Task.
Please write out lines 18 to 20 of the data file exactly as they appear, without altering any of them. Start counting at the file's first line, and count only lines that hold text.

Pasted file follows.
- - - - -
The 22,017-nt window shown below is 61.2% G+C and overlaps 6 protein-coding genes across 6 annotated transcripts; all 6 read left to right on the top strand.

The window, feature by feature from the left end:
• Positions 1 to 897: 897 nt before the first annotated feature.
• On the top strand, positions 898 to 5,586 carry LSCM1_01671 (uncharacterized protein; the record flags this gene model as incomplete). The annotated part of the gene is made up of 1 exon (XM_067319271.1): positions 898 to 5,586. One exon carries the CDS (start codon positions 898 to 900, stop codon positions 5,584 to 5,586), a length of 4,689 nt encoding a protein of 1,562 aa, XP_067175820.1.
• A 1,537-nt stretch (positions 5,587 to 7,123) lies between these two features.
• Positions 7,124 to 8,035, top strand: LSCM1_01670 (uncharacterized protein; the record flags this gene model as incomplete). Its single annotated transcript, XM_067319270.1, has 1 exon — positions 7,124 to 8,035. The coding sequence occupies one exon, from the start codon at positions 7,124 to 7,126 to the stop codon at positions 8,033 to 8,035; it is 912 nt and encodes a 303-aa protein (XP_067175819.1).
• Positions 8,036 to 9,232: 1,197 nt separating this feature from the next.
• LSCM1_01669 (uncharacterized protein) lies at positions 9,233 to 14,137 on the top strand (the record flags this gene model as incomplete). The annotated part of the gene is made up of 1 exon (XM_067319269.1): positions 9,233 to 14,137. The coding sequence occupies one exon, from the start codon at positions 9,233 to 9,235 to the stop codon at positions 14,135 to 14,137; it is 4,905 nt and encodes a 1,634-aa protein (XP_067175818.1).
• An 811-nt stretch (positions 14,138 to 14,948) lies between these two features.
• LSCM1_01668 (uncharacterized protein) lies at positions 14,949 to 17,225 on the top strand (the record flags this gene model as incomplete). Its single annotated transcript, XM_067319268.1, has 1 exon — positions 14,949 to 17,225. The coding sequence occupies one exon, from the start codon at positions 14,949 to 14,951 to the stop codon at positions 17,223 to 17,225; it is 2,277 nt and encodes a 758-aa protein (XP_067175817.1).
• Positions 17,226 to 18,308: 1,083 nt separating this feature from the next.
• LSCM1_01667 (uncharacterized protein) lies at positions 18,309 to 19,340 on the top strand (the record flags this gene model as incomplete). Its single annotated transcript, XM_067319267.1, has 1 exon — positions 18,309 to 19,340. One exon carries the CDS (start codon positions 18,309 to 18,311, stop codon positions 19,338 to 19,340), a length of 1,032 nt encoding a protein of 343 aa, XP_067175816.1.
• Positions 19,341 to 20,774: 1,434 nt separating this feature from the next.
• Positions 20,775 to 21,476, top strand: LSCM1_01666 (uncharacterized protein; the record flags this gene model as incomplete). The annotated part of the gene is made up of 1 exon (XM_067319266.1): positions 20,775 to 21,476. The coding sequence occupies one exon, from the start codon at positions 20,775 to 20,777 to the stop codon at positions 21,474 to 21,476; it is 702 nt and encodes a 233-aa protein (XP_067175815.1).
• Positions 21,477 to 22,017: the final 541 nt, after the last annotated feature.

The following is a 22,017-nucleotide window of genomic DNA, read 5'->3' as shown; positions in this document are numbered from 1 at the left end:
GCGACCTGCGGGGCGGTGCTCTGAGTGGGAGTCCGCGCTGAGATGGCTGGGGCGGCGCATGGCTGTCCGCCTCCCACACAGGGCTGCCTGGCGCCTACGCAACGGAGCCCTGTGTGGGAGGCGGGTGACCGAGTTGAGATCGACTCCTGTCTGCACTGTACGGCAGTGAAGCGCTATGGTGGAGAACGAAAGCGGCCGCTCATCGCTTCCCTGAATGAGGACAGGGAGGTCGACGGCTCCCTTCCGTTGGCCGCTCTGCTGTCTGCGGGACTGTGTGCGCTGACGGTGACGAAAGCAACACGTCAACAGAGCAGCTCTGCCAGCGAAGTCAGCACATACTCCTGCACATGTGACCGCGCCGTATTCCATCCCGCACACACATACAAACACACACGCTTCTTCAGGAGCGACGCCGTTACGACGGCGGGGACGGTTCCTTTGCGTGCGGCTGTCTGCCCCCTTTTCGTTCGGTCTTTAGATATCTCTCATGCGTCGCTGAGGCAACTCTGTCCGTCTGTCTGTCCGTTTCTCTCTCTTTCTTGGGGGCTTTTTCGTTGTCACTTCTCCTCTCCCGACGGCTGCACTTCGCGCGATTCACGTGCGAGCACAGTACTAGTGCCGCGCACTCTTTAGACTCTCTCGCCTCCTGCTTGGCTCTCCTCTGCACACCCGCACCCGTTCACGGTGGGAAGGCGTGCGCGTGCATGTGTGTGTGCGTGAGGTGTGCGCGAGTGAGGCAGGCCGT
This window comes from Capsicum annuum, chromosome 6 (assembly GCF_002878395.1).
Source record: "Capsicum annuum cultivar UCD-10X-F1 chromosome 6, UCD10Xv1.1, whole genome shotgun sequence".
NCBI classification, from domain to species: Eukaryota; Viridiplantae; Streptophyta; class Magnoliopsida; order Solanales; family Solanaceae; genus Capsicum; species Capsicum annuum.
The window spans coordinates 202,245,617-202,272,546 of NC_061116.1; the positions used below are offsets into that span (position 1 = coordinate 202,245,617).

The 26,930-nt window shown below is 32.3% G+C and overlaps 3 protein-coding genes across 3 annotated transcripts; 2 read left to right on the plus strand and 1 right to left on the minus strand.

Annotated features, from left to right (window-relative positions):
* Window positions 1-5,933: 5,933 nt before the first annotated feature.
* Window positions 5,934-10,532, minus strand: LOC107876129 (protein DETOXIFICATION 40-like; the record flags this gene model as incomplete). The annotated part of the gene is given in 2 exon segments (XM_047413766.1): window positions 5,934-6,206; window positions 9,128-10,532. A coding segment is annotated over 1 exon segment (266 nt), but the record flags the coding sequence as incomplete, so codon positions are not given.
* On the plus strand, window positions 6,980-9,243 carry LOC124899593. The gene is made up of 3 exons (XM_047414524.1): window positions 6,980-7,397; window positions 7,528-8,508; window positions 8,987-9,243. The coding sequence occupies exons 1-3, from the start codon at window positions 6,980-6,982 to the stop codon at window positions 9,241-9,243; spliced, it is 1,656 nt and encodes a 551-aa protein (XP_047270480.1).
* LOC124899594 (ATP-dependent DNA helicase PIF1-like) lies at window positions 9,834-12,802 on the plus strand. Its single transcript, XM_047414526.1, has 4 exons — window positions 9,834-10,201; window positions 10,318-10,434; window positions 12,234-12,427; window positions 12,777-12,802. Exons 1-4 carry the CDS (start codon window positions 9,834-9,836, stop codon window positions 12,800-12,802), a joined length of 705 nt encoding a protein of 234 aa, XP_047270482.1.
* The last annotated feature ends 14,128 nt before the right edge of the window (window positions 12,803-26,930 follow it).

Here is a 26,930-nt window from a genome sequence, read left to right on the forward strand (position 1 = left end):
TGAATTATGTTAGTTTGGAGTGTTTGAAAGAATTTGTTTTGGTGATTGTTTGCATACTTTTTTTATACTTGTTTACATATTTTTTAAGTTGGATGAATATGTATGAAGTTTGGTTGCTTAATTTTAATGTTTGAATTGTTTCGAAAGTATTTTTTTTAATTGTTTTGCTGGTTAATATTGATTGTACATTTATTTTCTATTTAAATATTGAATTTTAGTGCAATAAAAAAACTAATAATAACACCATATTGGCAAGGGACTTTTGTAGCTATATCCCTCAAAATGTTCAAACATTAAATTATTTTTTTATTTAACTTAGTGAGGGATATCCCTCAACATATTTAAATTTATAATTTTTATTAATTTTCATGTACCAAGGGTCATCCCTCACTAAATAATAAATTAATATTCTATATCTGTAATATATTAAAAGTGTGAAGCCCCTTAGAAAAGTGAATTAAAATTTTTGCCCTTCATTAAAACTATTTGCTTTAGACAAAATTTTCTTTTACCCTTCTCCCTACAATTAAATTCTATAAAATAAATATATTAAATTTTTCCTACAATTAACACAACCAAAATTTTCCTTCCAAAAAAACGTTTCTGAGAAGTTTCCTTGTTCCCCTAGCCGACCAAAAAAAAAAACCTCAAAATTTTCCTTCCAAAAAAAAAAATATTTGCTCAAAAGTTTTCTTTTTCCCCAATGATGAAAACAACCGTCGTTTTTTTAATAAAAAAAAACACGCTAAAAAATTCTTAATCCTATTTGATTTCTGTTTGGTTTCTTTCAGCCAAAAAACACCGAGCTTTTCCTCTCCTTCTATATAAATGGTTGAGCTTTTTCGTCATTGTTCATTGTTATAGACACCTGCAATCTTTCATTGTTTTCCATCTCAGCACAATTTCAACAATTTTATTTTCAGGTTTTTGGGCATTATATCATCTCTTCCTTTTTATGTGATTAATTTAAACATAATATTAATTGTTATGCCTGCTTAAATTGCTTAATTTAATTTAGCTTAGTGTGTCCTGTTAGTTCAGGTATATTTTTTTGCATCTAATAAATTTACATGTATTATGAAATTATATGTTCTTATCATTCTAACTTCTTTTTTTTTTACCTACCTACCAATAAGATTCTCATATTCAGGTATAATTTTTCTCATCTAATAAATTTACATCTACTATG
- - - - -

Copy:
This window comes from Capsicum annuum, chromosome 6 (assembly GCF_002878395.1).
Source record: "Capsicum annuum cultivar UCD-10X-F1 chromosome 6, UCD10Xv1.1, whole genome shotgun sequence".
NCBI classification, from domain to species: Eukaryota; Viridiplantae; Streptophyta; class Magnoliopsida; order Solanales; family Solanaceae; genus Capsicum; species Capsicum annuum.